right. We're nuts. This is an insane conversation. Lister: She'll never
leave Fred, and we know it.


jdow at earthlink

Mar 4, 2012, 10:49 AM

Post #7 of 37 (1625 views)
Permalink
Re: Allowing IMAP users to train spam/ham [In reply to]

On 2012/03/04 10:30, LuKreme wrote:
> On 04 Mar 2012, at 05:36 , xTrade Assessory wrote:
>> question is if necessary ...
>
> Being able to train mis-tagged spam is necessary, yes. I donít see anyway to process a message in a maildir and then move that message. How would you do it?

bash script with for each on the directory. Train then delete each file in
sequence.

{^_^}


jhardin at impsec

Mar 4, 2012, 11:57 AM

Post #8 of 37 (1622 views)
Permalink
Re: Allowing IMAP users to train spam/ham [In reply to]

On Sun, 4 Mar 2012, jdow wrote:

> On 2012/03/04 10:30, LuKreme wrote:
>> On 04 Mar 2012, at 05:36 , xTrade Assessory wrote:
>> > question is if necessary ...
>>
>> Being able to train mis-tagged spam is necessary, yes. I donít see
>> anyway to process a message in a maildir and then move that message.
>> How would you do it?
>
> bash script with for each on the directory. Train then delete each file
> in sequence.

I'd suggest that it's a bad idea to delete your training corpus.

--
John Hardin KA7OHZ http://www.impsec.org/~jhardin/
jhardin [at] impsec FALaholic #11174 pgpk -a jhardin [at] impsec
key: 0xB8732E79 -- 2D8C 34F4 6411 F507 136C AF76 D822 E6E6 B873 2E79
-----------------------------------------------------------------------
Failure to plan ahead on someone else's part does not constitute
an emergency on my part. -- David W. Barts in a.s.r
-----------------------------------------------------------------------
7 days until Daylight Saving Time begins in U.S. - Spring Forward


jarif at iki

Mar 4, 2012, 12:30 PM

Post #9 of 37 (1628 views)
Permalink
Re: Allowing IMAP users to train spam/ham [In reply to]

4.3.2012 20:49, jdow kirjoitti:
> On 2012/03/04 10:30, LuKreme wrote:
>> On 04 Mar 2012, at 05:36 , xTrade Assessory wrote:
>>> question is if necessary ...
>>
>> Being able to train mis-tagged spam is necessary, yes. I donít see
>> anyway to process a message in a maildir and then move that message.
>> How would you do it?
>
> bash script with for each on the directory. Train then delete each file in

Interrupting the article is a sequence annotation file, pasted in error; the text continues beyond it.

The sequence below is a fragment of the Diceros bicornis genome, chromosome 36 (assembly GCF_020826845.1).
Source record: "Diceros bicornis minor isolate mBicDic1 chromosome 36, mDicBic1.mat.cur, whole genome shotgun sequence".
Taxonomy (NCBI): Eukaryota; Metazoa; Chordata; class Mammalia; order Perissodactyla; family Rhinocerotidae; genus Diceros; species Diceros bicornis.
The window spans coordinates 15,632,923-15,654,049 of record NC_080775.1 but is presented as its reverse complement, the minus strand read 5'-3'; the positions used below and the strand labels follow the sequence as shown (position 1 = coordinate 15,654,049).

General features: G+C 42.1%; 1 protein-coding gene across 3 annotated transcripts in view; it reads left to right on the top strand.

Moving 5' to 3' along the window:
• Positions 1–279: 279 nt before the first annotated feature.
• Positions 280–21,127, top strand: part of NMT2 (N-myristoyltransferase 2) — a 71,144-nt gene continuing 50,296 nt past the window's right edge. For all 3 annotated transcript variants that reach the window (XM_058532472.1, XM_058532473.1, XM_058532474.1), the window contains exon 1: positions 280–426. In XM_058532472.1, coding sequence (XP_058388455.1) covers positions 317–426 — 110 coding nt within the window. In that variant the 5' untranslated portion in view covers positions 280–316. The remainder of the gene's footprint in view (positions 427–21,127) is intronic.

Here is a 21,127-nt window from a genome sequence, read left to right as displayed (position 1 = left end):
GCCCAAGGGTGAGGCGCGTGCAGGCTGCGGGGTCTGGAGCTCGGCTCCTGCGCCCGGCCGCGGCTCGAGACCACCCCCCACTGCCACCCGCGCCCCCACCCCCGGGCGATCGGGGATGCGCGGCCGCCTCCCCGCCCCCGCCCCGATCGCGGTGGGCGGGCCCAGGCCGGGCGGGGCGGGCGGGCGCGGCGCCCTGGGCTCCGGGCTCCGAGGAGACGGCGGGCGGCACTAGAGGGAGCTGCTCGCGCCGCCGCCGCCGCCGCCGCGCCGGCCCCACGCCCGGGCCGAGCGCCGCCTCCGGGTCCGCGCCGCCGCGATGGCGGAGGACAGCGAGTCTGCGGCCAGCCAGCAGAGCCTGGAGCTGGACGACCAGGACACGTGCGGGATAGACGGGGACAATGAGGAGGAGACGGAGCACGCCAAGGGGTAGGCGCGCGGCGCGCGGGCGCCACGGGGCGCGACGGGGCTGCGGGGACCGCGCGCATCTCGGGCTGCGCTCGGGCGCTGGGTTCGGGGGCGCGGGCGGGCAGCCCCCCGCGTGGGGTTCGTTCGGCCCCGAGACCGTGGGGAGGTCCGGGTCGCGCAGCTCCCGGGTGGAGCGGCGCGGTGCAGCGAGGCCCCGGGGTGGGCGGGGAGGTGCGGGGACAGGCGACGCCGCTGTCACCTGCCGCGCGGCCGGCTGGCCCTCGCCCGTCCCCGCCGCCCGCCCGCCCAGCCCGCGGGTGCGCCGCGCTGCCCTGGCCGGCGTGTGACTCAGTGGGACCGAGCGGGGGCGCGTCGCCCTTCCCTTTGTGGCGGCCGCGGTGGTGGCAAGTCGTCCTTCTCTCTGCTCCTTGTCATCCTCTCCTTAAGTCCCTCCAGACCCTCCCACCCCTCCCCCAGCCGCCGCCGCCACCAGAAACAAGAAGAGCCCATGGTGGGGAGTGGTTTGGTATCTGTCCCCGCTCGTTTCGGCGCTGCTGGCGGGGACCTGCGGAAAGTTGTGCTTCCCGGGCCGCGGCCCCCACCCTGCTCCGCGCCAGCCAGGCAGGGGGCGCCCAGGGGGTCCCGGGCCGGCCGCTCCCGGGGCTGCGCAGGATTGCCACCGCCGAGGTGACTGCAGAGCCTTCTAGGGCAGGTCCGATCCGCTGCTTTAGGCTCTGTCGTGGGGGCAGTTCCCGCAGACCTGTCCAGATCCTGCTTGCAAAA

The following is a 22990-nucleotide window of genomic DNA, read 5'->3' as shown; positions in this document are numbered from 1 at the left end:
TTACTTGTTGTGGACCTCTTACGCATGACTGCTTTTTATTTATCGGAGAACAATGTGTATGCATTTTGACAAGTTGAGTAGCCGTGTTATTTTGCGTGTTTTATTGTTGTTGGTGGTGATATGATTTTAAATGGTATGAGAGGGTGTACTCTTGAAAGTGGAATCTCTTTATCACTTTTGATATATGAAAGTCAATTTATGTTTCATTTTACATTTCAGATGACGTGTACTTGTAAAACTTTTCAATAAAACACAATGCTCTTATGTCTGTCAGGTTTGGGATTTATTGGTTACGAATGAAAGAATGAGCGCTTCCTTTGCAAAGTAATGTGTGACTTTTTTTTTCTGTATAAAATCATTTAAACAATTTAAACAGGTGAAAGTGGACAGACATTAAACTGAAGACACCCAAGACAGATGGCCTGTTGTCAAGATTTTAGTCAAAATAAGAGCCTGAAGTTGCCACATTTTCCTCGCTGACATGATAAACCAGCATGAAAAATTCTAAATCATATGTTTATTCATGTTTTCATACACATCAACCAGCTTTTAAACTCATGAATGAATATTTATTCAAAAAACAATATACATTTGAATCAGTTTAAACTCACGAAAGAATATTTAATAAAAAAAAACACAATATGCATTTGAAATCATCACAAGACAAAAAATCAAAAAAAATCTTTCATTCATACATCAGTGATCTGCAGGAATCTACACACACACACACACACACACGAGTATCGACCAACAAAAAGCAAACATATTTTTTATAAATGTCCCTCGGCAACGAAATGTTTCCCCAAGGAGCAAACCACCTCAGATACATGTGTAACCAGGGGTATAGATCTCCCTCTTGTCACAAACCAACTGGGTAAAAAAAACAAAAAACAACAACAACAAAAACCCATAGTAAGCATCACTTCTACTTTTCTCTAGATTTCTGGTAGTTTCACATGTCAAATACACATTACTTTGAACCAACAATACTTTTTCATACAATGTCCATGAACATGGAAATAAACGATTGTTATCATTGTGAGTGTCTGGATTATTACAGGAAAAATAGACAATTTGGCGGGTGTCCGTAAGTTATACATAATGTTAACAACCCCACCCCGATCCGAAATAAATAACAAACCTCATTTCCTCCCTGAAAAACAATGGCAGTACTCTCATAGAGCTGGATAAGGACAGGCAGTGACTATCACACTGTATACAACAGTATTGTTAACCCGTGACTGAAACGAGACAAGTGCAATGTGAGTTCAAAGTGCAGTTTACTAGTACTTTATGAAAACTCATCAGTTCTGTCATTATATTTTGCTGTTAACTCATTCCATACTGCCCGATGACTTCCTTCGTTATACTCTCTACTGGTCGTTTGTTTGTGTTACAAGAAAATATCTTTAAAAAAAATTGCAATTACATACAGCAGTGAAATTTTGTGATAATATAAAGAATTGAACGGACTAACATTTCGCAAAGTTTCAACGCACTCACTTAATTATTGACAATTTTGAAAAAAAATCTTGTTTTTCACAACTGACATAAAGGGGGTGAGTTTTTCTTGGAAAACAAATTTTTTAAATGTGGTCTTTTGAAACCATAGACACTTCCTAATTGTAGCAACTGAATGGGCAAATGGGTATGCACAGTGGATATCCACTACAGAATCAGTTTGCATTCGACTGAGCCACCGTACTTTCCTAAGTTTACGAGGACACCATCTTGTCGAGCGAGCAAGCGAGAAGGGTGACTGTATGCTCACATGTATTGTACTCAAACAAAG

> sequence.
>

If doing this, training via spamc would be good. And the spamd must have
--allow-tell to make this work.

--

Today is the first day of the rest of the mess.
Attachments: signature.asc (0.25 KB)


kremels at kreme

Mar 4, 2012, 12:44 PM

Post #10 of 37 (1629 views)
Permalink
Re: Allowing IMAP users to train spam/ham [In reply to]

On 04 Mar 2012, at 12:57 , John Hardin wrote:

> On Sun, 4 Mar 2012, jdow wrote:
>
>> On 2012/03/04 10:30, LuKreme wrote:
>>> On 04 Mar 2012, at 05:36 , xTrade Assessory wrote:
>>> > question is if necessary ...
>>>
>>> Being able to train mis-tagged spam is necessary, yes. I donít see
>>> anyway to process a message in a maildir and then move that message.
>>> How would you do it?
>>
>> bash script with for each on the directory. Train then delete each file in sequence.
>
> I'd suggest that it's a bad idea to delete your training corpus.

Yeah, I never said anything about deleting.

Trouble with simply moving the messages about in the shell between Maildirs is that the courier files donít get updated properly.

--
Criticizing evolutionary theory because Darwin was limited is like
claiming computers don't work because Chuck Babbage didn't foresee Duke
Nukem 3.


jarif at iki

Mar 4, 2012, 1:20 PM

Post #11 of 37 (1630 views)
Permalink
Re: Allowing IMAP users to train spam/ham [In reply to]

4.3.2012 22:44, LuKreme kirjoitti:
> Trouble with simply moving the messages about in the shell between Maildirs is that the courier files donít get updated properly.
>

I move my files all the time, and no problems occurred so far. I use
Courier too...

--

Things past redress and now with me past care.